LOWELL -- The City Council unanimously called for a report on the costs of the city obtaining surveillance of city employees, with two councilors stating on Tuesday night there has been a lack of transparency about the topic.
City councilors also voted to seek a report on the hiring of outside attorneys in light of spending on cases filed by former library workers, with one councilor saying the issue is one reason the Law Department is "ripe for review."
Also Tuesday, the City Council delayed action on the fiscal 2015 budget until Tuesday at 6 p.m.
Mayor Rodney Elliott, who filed the motion seeking more information about the city paying for surveillance, said the council is not kept up to date about the issue and it should be.
"Funds should not be spent without any oversight and on witchhunts in my opinion," said Elliott, asking for city surveillance spending in the last five years. "It's time for accountability."
City Councilor Ed Kennedy echoed the call for more information, stating former City Manager Bernie Lynch's administration was "less than transparent regarding the expenditures on surveillance."
"There has been somewhat of a cloak of secrecy about how much money we do spend and when we spend it," said Kennedy, adding that it would be good for the council to review the policy for the city seeking surveillance.
After the meeting, City Manager Kevin Murphy called the use of surveillance a "rash method," and said if it is used, it should be used "in the most heinous incidents and not on lower-level issues."
"I'm looking at when they use surveillance and whether it should be used at all," said Murphy, who took over in mid-April.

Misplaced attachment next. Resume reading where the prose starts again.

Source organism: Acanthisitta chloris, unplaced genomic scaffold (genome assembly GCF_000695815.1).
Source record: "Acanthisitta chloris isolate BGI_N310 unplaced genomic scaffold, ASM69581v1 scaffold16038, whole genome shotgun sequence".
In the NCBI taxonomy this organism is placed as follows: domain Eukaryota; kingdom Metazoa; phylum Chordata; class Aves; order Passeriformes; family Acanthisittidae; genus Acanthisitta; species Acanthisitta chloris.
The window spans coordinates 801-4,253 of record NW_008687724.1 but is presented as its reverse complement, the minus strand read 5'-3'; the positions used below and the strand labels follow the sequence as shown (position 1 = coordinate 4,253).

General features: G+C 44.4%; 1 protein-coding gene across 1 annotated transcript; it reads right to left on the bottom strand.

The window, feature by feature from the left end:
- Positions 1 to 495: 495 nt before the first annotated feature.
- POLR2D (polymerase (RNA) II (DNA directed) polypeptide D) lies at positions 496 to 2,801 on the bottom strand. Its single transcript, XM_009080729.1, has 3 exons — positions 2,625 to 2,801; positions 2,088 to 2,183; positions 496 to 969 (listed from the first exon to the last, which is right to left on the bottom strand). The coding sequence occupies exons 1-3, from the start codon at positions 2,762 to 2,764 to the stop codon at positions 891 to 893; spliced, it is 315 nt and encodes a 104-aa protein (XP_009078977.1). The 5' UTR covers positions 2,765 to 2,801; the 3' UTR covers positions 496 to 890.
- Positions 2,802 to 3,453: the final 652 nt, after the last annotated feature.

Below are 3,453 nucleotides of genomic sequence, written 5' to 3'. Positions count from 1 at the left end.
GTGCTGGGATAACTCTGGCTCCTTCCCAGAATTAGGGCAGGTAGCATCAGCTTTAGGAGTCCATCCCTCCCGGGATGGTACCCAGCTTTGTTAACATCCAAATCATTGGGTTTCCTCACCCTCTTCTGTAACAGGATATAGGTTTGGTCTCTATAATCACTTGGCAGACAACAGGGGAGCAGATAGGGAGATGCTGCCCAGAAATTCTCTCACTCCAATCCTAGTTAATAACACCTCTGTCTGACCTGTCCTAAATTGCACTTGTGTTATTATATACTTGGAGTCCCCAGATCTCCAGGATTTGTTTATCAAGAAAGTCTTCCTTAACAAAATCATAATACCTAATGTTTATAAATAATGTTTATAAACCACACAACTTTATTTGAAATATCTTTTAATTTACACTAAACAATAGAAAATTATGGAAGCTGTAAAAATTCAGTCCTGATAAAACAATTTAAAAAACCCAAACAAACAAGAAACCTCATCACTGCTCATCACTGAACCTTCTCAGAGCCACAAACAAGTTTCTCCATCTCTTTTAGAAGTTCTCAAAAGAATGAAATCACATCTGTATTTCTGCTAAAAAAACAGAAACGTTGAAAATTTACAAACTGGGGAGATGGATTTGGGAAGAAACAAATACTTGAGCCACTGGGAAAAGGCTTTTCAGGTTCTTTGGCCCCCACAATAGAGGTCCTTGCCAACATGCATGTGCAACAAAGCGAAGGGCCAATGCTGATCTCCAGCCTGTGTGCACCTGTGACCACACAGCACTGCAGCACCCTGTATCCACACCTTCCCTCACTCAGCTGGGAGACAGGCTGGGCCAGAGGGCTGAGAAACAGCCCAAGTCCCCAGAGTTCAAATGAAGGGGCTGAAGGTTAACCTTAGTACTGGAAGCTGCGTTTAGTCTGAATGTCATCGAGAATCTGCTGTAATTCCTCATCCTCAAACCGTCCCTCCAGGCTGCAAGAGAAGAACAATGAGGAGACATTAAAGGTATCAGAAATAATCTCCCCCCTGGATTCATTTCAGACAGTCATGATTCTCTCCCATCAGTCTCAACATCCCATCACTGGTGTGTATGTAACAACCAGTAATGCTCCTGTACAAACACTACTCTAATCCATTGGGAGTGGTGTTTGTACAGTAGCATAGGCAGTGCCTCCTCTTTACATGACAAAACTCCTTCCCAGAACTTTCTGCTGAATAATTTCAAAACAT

The Sun recently reported that the city has surveillance of Diane Cloutier, one of two library assistants to file legal claims against the city in recent years.
In July 2011, The Sun reported that the city spent $27,142 -- from Nov. 21, 2008, to Oct. 14, 2010 -- on private investigators who investigated employees suspected of wrongdoing. The records covered 10 closed cases and the funds were paid to Absolute Investigations of East Bridgewater.
The city's legal tab for a private attorney hired to defend city employees against legal claims filed by Cloutier and one other former library assistant exceeds $200,000. The attorney, Jean Musiker, has charged the city a "reduced fee" of $425 an hour, The Sun reported.
Elliott said he was "astounded" by the overall tab and cost per hour for Musiker. He said there was a "troubling pattern" in the Law Department of letting legal costs accumulate to taxpayers.
"That department is ripe for review, especially when it comes to the use of taxpayer funds for professional services," said Elliott.
The mayor said past examples he was referring to were the closed cases of former police officer Robert Alvarez and former Lowell High School Housemaster Patricia Kealy. In both cases, the city's legal tab for judgments and fees rose by hundreds of thousands of dollars over the years.
Kennedy said he agreed that spending on outside attorneys "has gotten out of control," but he pinned the blame on Lynch's administration, saying the Law Department was not at fault.
"I would blame the prior administration and the policy that they had," Kennedy said.
Murphy said afterward that in light of the revelations about the spending on the library cases, he and the city solicitor have begun examining ways to reduce the city's use of outside counsel, and decrease the costs if the city has to turn to a private attorney.
"Quite honestly, there are a lot of good lawyers in Lowell that charge less than $425 an hour," Murphy said.
City Solicitor Christine O'Connor declined to comment after the meeting.
The council approved Elliott's request for a report outlining costs spent on private attorneys the last five years, the rate paid to the attorneys and the process for hiring them. No other councilors spoke on the legal costs and surveillance issues.
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